Facebook steps up mobile storefront image with new ad tools
Facebook is making a mobile storefront play for retailers and brands by offering a new set of advertising tools in time for holiday campaigns.
Facebook revealed it will be offering three new ad products. First, Facebook will offer video for dynamic ads which is a departure from static images that populate user feeds. Second, Facebook is offering overlays for dynamic ads where retailers can add information such as a price or a markdown. Third, Facebook will offer household profiling where ads will be pooled to target members of a complete household.
Digital brands including Wayfair, Betabrand, Made and Boxed have already been testing out the new tools. Director of Marketing at Wayfair Jess Jacobs said they are able to drive "higher quality customers at lower cost" of acquisition through the use of Facebook's dynamic ad tools.
Facebook has arguably fallen behind in mobile advertising. Instagram has emerged as the undeniable leader in digital branding and retail platforms. Influencers build their own brands on Instagram and the platform has gained momentum organically over others. Brands are now even deactivating their Snapchat accounts and migrating over to using Instagram stories for their core social media marketing efforts.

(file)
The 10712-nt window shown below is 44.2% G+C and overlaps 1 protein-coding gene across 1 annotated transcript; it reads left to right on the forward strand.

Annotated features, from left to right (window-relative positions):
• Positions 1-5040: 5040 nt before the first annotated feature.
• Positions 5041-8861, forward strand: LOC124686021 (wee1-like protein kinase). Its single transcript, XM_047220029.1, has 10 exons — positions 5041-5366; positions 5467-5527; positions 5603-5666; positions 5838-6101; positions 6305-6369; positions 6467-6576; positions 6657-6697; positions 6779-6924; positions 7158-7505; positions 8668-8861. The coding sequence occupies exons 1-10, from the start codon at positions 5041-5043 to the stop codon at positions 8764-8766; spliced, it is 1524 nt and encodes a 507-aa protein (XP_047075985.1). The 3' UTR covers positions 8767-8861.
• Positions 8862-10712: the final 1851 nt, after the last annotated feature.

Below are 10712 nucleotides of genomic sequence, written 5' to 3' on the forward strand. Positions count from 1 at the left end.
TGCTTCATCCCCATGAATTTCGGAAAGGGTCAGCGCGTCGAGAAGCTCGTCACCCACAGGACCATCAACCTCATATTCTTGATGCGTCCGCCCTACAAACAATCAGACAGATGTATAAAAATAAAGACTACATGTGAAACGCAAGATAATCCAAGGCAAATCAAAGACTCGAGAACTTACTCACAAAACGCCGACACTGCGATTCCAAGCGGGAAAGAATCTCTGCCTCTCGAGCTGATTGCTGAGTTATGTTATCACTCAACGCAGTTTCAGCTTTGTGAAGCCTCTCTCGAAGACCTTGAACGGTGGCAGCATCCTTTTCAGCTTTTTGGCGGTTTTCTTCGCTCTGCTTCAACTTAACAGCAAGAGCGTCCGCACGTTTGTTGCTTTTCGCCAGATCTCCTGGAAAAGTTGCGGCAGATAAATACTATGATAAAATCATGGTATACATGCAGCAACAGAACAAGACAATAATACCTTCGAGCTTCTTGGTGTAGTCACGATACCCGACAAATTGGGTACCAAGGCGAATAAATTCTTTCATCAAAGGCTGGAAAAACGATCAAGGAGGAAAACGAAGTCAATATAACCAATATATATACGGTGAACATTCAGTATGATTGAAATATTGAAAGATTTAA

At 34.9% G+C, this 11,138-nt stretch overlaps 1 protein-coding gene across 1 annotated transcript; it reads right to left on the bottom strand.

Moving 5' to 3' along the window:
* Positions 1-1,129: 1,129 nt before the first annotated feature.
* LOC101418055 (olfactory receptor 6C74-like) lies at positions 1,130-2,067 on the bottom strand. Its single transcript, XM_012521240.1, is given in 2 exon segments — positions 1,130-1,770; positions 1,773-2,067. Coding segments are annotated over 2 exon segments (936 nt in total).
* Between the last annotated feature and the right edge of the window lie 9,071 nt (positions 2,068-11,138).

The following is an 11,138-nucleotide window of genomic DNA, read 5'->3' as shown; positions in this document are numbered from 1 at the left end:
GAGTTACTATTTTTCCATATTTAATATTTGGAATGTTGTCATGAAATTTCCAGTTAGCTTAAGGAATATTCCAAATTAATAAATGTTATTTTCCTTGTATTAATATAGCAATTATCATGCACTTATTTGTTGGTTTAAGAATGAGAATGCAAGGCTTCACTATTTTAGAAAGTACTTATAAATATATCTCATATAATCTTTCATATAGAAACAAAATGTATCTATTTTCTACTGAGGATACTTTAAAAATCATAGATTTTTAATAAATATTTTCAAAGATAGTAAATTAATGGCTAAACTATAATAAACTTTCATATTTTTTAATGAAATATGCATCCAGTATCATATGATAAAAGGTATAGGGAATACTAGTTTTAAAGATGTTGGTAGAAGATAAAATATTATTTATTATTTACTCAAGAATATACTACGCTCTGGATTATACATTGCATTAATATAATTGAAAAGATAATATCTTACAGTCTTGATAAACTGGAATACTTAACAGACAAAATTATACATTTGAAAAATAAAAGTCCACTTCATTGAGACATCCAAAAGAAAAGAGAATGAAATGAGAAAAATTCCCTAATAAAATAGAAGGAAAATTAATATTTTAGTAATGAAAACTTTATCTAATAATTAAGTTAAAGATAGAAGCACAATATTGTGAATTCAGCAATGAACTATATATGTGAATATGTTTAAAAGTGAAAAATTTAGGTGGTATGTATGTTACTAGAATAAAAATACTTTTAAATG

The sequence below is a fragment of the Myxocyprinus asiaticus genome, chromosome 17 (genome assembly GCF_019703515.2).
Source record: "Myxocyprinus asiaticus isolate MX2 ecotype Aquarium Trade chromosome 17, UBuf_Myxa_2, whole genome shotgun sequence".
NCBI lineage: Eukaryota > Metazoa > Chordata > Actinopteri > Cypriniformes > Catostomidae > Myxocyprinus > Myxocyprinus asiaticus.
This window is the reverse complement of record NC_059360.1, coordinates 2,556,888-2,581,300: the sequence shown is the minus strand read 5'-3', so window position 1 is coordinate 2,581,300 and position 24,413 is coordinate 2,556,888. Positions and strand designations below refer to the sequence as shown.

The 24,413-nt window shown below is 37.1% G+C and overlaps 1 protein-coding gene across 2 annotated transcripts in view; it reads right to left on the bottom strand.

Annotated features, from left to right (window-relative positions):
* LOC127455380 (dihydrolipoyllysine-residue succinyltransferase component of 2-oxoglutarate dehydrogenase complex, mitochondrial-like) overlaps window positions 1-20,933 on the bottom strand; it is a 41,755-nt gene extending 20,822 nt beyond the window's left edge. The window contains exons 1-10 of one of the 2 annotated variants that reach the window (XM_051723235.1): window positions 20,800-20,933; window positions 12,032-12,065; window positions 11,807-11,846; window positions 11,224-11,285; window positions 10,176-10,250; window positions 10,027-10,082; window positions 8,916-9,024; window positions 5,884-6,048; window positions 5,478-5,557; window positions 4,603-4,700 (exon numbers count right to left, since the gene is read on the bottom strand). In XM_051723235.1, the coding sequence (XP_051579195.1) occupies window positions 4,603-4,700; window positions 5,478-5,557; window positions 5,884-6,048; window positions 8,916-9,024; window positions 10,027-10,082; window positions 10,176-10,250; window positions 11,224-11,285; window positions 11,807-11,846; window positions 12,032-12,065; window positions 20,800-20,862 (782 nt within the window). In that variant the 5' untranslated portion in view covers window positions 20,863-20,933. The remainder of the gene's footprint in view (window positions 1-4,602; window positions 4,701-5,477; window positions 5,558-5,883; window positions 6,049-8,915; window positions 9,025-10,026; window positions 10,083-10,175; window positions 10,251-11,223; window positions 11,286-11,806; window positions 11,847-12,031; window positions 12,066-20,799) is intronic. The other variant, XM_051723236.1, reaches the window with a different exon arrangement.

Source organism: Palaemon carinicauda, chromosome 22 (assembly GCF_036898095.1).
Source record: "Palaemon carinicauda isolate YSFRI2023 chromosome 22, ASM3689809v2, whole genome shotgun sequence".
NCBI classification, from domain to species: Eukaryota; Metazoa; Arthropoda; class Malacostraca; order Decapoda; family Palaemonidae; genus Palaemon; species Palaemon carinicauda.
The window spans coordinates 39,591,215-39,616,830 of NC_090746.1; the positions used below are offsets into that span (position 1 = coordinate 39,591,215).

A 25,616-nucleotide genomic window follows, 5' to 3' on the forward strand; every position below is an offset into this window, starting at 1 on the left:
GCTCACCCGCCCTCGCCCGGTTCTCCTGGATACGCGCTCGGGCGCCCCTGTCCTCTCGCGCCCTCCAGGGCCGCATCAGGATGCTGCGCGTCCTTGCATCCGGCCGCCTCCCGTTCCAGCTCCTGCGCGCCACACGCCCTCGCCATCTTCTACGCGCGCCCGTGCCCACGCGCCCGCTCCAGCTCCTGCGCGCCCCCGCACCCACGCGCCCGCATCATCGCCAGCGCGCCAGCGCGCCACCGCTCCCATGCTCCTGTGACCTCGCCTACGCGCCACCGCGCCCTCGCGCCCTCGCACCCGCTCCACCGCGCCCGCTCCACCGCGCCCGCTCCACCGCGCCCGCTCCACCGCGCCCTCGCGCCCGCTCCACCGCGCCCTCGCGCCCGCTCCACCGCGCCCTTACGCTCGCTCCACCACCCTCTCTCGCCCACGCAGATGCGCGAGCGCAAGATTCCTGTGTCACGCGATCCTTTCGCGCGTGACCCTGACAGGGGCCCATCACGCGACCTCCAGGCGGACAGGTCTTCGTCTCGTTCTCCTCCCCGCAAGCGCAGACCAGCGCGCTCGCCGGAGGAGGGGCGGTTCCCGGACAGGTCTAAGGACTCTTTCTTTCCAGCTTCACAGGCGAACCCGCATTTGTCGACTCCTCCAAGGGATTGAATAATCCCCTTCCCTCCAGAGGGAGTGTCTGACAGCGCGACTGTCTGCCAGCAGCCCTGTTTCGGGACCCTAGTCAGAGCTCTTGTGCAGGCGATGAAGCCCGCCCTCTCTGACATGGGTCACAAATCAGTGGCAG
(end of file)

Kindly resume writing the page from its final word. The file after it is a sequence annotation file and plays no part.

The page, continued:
A Facebook study showed 1.7 percent of all first time impressions from ads convert to sales on Facebook. Instagram converts 2.5 percent of gift shoppers to sales.
With the new products, Facebook aims to facilitate a first impression of a new product or brand. Facebook learned that 30% of over 20,000 people it surveyed across 17 markets preferred to learn about a product through video.
To that end, Facebook is trying to apply its value as the original social space to execute a traditional marketing strategy of telling people what they need before they form their own opinion. It is also hoping to retarget consumers using existing data.
Graham Mudd, Product Marketing Director at Facebook said, “If you look at 20 to 30 years ago, that was actually done through broadcast media but in a feed-based environment we have the opportunity to do that in a much more relevant way.”
Unfortunately Facebook has a weak track record of actually harnessing social commerce compared to sites like Amazon where people actually click to buy. Facebook's ads have always taken up an awkward space on a site that held the premise of social networking, not commerce.
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